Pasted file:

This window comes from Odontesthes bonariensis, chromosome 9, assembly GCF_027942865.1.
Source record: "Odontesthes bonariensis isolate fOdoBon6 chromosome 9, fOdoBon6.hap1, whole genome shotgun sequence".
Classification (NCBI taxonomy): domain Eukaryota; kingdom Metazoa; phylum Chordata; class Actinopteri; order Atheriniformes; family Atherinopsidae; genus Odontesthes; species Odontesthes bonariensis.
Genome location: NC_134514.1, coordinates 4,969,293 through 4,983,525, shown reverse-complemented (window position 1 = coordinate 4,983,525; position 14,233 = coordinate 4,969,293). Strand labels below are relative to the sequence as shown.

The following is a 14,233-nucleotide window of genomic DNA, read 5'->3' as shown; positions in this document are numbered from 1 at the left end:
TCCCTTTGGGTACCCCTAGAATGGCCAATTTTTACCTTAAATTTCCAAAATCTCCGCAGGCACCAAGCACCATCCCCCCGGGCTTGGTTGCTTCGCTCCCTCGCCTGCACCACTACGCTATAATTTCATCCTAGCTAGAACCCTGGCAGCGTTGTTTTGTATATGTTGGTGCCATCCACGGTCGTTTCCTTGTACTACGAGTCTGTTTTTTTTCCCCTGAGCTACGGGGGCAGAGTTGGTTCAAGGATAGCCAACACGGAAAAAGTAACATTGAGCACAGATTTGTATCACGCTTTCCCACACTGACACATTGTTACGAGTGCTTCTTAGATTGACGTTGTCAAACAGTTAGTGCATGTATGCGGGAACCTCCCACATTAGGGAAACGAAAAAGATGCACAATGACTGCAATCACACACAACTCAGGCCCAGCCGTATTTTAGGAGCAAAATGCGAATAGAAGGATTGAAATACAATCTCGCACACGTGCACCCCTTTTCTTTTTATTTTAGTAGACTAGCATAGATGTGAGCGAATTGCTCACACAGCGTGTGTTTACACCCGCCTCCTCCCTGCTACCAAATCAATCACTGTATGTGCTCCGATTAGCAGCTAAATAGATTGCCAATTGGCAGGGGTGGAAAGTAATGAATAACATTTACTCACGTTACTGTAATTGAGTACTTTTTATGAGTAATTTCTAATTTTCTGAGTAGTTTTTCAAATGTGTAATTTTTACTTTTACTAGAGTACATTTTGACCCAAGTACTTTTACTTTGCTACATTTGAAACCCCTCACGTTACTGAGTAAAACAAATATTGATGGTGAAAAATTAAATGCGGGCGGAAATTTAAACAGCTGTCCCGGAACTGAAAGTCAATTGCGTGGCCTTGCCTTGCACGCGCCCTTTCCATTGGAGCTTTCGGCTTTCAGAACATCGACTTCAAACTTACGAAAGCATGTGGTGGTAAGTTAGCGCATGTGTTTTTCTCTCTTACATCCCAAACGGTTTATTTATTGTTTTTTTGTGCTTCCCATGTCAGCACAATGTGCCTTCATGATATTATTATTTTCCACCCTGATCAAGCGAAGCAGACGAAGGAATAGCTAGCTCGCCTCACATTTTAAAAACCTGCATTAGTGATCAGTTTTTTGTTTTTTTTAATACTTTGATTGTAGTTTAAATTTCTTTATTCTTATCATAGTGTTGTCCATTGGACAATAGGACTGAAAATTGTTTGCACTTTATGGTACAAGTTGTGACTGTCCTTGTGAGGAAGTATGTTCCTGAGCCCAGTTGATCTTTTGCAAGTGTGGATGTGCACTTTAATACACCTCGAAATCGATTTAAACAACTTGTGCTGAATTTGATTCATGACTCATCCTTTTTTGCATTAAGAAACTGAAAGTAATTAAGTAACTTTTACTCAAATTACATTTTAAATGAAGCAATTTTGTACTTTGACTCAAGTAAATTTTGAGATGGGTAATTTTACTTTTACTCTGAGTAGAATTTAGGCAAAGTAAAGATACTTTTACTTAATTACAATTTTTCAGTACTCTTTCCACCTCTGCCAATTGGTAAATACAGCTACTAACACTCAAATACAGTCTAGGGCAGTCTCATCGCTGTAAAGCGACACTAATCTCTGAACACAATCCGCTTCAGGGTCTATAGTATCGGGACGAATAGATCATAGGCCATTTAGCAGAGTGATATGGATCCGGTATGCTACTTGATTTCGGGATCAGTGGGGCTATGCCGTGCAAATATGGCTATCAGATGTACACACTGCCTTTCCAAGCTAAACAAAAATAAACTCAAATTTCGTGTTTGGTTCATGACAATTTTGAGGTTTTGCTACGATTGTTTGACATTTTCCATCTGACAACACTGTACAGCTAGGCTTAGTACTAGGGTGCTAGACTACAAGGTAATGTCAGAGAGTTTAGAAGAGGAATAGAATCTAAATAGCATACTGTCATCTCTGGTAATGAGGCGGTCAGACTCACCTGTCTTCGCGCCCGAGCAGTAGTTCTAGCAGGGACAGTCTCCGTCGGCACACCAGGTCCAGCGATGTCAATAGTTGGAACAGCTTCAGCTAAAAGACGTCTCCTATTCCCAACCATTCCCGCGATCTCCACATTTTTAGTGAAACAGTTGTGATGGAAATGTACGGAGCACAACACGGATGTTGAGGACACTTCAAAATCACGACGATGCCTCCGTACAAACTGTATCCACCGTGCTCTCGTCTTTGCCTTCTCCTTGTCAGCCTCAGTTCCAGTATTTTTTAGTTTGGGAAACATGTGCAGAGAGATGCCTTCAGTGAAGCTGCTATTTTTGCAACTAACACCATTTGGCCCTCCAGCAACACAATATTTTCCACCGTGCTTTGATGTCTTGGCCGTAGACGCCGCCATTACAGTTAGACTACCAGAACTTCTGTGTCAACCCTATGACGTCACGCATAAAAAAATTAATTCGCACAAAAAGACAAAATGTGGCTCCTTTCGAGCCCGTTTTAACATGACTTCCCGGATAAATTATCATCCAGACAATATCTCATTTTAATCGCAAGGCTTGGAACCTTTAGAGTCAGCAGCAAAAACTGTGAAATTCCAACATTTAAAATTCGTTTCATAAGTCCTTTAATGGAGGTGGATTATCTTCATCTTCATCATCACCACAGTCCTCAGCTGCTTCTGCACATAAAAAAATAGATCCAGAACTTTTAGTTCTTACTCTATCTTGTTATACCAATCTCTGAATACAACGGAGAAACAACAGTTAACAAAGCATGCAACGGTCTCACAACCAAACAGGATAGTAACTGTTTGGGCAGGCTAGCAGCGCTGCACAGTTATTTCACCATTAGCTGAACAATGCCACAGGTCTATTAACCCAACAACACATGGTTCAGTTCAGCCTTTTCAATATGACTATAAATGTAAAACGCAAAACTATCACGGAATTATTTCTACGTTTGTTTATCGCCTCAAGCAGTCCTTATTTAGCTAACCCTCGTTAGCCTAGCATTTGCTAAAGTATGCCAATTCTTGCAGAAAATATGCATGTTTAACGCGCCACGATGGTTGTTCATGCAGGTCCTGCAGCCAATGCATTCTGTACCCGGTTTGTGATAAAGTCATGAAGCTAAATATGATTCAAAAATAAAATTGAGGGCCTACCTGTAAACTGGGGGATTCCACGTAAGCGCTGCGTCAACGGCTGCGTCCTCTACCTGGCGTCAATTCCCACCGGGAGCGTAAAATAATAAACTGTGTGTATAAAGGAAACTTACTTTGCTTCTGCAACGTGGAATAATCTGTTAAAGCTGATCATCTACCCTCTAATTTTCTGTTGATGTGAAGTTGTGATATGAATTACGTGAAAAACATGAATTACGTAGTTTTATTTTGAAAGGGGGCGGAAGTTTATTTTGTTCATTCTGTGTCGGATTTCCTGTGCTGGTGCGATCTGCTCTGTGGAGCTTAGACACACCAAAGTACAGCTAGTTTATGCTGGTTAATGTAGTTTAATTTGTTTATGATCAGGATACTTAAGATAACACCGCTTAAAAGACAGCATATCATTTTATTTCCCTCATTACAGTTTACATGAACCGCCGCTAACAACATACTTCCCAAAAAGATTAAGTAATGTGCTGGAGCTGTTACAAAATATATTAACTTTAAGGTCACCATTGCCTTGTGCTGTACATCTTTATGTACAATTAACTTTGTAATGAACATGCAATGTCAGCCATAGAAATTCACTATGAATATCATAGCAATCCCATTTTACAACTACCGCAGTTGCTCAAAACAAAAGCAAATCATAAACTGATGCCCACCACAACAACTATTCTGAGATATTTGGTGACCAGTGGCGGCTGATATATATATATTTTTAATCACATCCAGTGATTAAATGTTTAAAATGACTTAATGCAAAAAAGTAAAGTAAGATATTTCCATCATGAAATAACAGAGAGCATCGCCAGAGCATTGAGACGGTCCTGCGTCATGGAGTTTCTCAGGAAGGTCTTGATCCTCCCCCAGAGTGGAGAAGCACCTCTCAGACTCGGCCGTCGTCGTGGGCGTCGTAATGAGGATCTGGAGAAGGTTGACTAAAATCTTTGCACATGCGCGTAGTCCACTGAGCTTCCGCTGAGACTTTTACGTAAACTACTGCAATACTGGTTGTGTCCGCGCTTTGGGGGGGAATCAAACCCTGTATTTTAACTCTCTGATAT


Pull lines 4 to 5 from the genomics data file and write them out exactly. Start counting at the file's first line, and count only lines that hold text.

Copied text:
Genome location: NC_134514.1, coordinates 4,969,293 through 4,983,525, shown reverse-complemented (window position 1 = coordinate 4,983,525; position 14,233 = coordinate 4,969,293). Strand labels below are relative to the sequence as shown.

The following is a 14,233-nucleotide window of genomic DNA, read 5'->3' as shown; positions in this document are numbered from 1 at the left end: